This course examines feminist reaction/expression/ to and in German and American pop culture. We will examine a feminist approach using a variety of different media, including film, music videos, and literature. We will consider the intersections of race and gender constructions, as well as the cultural aspects of each iteration of "pop." The course will be taught in English, but German-speaking students are encouraged to read in the original. nNote: This course contains sexually explicit content.nDr. Jamele Watkins will teach this course.
Terms: Aut | Units: 3-5 | UG Reqs: WAY-ED | Grading: Letter or Credit/No Credit
Instructors: Watkins, J. (PI)

GERMAN 170: Theodor W. Adorno: History, Aesthetics, Catastrophe (COMPLIT 170, COMPLIT 370, GERMAN 370)

Theodor W. Adorno (1903-1969) was one of the most influential German thinkers of the 20th century. This seminar aims to introduce students to Adorno's varied oeuvre, from his contributions to the critique of culture, his theory of history, his re-thinking of Hegelianism and Marxism, to his contributions to aesthetics. We will also consider Adorno's various intellectual forebears, collaborators and interlocutors (Hegel, Marx, Lukács, Horkheimer, Habermas). All texts and discussions are in English. Undergraduates welcome.
Terms: Aut | Units: 3-5 | Grading: Letter or Credit/No Credit
Instructors: Daub, A. (PI)

GERMAN 199: Individual Work

Repeatable for Credit. Instructor Consent Required
Terms: Aut, Win, Spr, Sum | Units: 1-12 | Repeatable for credit | Grading: Letter or Credit/No Credit

GERMAN 267: Prospects for Transatlantic Relations: Globalization and its Discontents (GERMAN 367)

Between the Brexit vote and the German elections in September, Europe has been grappling with issues of great significance for relations with the US. This seminar will explore how the rise of populism puts pressure on Atlanticism especially with regard to shared values, international trade and immigration. Other topics, such as security will also be addressed. This course involves participation in an international conference during October and the preparation of individual research papers.nMeeting times: This seminar will meet from 9:00 to 11:00am in room 260-252 on Monday, October 23, Wednesday, October 25 and Friday, October 27, 2017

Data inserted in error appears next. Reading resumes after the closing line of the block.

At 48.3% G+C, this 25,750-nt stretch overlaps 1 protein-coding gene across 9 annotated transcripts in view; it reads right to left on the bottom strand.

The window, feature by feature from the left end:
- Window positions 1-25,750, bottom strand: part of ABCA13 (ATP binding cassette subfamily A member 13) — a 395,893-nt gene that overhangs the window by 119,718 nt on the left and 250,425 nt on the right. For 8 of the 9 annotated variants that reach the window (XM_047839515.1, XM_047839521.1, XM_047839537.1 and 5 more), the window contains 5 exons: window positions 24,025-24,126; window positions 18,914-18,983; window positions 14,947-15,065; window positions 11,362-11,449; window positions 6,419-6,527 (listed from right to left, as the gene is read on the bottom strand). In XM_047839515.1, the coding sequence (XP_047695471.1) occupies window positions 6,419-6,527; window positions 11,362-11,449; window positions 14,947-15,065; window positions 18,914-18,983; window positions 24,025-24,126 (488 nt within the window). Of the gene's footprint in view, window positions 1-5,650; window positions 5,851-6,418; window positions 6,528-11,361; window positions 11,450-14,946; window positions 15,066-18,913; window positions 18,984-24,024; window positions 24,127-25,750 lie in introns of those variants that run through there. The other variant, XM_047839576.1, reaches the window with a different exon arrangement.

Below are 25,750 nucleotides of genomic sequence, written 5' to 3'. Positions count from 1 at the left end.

Terms: Aut | Units: 1-2 | Grading: Letter or Credit/No Credit
Instructors: Berman, R. (PI)

GERMAN 275: Outer Space Exploration in Germany in the Twentieth Century (HISTORY 237G)

Since the nineteenth century, Germans, like their counterparts around the world, have considered the meaning and the role of humanity in outer space. As space travel developed from a dream to a reality, and as Germany changed borders and political systems among empires, dictatorships, socialist states, and capitalist states, German interest in spaceflight remained, although the meaning found in the stars changed dramatically. This course considers Germans' dreams of and predictions for outer space travel alongside German technological developments in spaceflight. It includes the different German states throughout the century, including Weimar Germany, National Socialism, East Germany, and West Germany. The course looks at science fiction films and novels, newspaper reports, scientific developments, and German space engineering projects, which together demonstrate how and why space travel often found high levels of support in Germany. Students will engage in historical and cultural analysis through course readings, discussions, and assignments.nNOTE: To be eligible for WAYS credit, you must take this course for a minimum of 3 units and a letter grade.
Terms: Aut | Units: 1-5 | UG Reqs: WAY-SI | Grading: Letter or Credit/No Credit
Instructors: Anderson, C. (PI)